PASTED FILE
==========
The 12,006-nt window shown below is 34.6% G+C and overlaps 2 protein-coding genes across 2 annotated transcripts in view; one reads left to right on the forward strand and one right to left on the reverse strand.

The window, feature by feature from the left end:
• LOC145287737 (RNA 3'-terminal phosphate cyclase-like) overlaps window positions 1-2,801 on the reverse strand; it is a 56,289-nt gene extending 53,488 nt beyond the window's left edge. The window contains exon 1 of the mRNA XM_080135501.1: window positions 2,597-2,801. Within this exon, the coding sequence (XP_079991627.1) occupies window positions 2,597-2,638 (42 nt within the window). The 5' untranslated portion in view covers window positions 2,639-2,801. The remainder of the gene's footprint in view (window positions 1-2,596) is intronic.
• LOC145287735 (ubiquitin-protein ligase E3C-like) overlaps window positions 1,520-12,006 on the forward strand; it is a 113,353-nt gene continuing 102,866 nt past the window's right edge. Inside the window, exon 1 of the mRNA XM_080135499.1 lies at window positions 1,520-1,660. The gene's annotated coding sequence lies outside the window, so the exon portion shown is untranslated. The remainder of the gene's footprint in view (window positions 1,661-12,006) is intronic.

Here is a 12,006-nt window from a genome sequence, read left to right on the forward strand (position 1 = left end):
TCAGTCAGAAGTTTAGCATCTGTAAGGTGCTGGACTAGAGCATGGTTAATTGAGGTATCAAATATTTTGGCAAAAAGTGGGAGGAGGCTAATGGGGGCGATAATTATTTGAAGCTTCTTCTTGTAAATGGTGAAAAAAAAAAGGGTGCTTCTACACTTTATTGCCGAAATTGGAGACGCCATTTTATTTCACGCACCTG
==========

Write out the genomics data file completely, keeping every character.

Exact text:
The 12,006-nt window shown below is 34.6% G+C and overlaps 2 protein-coding genes across 2 annotated transcripts in view; one reads left to right on the forward strand and one right to left on the reverse strand.

The window, feature by feature from the left end:
• LOC145287737 (RNA 3'-terminal phosphate cyclase-like) overlaps window positions 1-2,801 on the reverse strand; it is a 56,289-nt gene extending 53,488 nt beyond the window's left edge. The window contains exon 1 of the mRNA XM_080135501.1: window positions 2,597-2,801. Within this exon, the coding sequence (XP_079991627.1) occupies window positions 2,597-2,638 (42 nt within the window). The 5' untranslated portion in view covers window positions 2,639-2,801. The remainder of the gene's footprint in view (window positions 1-2,596) is intronic.
• LOC145287735 (ubiquitin-protein ligase E3C-like) overlaps window positions 1,520-12,006 on the forward strand; it is a 113,353-nt gene continuing 102,866 nt past the window's right edge. Inside the window, exon 1 of the mRNA XM_080135499.1 lies at window positions 1,520-1,660. The gene's annotated coding sequence lies outside the window, so the exon portion shown is untranslated. The remainder of the gene's footprint in view (window positions 1,661-12,006) is intronic.

Here is a 12,006-nt window from a genome sequence, read left to right on the forward strand (position 1 = left end):
TCAGTCAGAAGTTTAGCATCTGTAAGGTGCTGGACTAGAGCATGGTTAATTGAGGTATCAAATATTTTGGCAAAAAGTGGGAGGAGGCTAATGGGGGCGATAATTATTTGAAGCTTCTTCTTGTAAATGGTGAAAAAAAAAAGGGTGCTTCTACACTTTATTGCCGAAATTGGAGACGCCATTTTATTTCACGCACCTG